What drew you to the Caleb Scholars Program?
What drew me to the Caleb Scholars Program was the amount of support for students
interested in Indigenous Knowledge and Western Science. I feel as if academia tries to force the
Western Science approach on Indigenous students instead of making the connection between
the two. The Caleb Scholars Program empowers Alaska Native scholars to embrace our
traditional ways of knowing and that our experiences have value. Having a cohort of Indigenous
mentors and Caleb Scholars Alumni will provide guidance and resources that are relatable and
personalized for me.
What does Inuit-led environmental conservation mean to you?
To me, Inuit-led environmental conservation means Arctic communities advocating for our
ancestral lands for our ecosystems to thrive. With ancestral knowledge and stewardship, we are
the experts of our lands. If we are able to connect our ways of knowing with Western sciences,
we have the opportunity to contribute to conservation of our land and its resources. A strong
presence of Inuit-led and Indigenous mentors, supporters, and leaders is important, especially
for our youth. From a young age, we were taught how to care for our land, its people, animals,
and its resources. We can take what is ingrained in us to have a seat at the table with
government agencies and advocate for our marine habitats.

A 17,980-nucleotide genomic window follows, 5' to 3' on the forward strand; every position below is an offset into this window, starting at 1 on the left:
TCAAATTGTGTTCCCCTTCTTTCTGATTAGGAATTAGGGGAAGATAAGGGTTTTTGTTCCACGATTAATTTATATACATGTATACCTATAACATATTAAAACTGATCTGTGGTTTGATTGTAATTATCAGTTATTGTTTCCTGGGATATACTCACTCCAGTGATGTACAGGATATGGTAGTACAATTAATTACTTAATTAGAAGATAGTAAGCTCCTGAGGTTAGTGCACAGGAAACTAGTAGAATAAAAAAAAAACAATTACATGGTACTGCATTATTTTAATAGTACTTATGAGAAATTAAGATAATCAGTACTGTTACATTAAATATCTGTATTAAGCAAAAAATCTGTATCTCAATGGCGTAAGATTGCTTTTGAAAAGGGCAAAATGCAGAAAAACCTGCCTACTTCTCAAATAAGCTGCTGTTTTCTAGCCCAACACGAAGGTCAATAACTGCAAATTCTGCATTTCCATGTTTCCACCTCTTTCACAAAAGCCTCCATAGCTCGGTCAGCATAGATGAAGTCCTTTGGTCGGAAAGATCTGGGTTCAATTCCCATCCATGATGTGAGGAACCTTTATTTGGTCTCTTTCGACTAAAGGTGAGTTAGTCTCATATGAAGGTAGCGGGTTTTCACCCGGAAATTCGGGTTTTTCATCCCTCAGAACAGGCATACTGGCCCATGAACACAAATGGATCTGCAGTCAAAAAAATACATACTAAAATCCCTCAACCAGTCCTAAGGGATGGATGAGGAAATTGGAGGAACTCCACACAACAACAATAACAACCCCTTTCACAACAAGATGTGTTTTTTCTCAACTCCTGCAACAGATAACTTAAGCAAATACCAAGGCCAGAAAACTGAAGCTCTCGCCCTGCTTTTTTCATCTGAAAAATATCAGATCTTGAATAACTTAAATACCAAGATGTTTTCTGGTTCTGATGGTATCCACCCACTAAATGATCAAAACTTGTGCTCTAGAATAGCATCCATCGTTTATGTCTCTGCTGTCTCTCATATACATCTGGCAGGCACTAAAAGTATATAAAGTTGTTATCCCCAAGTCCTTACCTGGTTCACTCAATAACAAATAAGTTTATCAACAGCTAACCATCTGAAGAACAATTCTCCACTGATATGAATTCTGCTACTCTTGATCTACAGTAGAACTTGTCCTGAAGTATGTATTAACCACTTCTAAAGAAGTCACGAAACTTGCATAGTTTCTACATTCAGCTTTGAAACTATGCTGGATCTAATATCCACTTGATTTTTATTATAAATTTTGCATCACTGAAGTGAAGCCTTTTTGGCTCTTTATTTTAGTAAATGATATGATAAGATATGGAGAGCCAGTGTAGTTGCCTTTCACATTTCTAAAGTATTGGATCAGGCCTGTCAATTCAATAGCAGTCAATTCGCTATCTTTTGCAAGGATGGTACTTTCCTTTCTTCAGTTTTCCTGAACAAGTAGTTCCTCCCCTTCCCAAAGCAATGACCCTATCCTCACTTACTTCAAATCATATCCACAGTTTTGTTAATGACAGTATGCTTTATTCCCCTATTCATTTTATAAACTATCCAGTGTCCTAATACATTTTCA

How do you engage with environmental conservation in school and/ or at home?
I engage in environmental conservation in school by choosing courses that will allow me to
learn the history of our lands and how it has been affected by people. I enjoy attending
conferences, summits, presentations, etc., that involve Arctic ecosystems and being aware of the
research that is being conducted in our area. At home, my parents teach me how to care for
our land and learn from our environment. My daughters are learning beside me on the impacts
we can make towards conservation of our lands that our ancestors fought so hard to preserve.
What are your educational and career goals? How do your goals relate to
My educational goal is to build a multidisciplinary degree that connects Traditional Ecological
Knowledge with research in fisheries, climate change and the environment. With a One Health
approach, I will add Culture and Rural Development, Tribal Law, and Natural Resource
Management to my Interdisciplinary Studies degree plan. I am contemplating applying for the
Tamamta program to further my education with support from mentors that will foster my
interests of Indigenous and Western Sciences. I plan to pursue a career that will allow me to
advocate for my people, our subsistence practices, the land, and its resources. I am interested in
becoming a Tribal Resilience Liaison, or to pursue a career that will allow me to bridge the gap
between our rural communities and research.
Please share a reflection of when have you have felt a connection to the ocean or
Anytime that I am on tundra or in the forest, I feel a deep connection to every detail around
me. The breeze brings back memories and a break from the mosquitos while berry picking. The
unforgiving terrain of the tundra and the resiliency of the plants always amaze me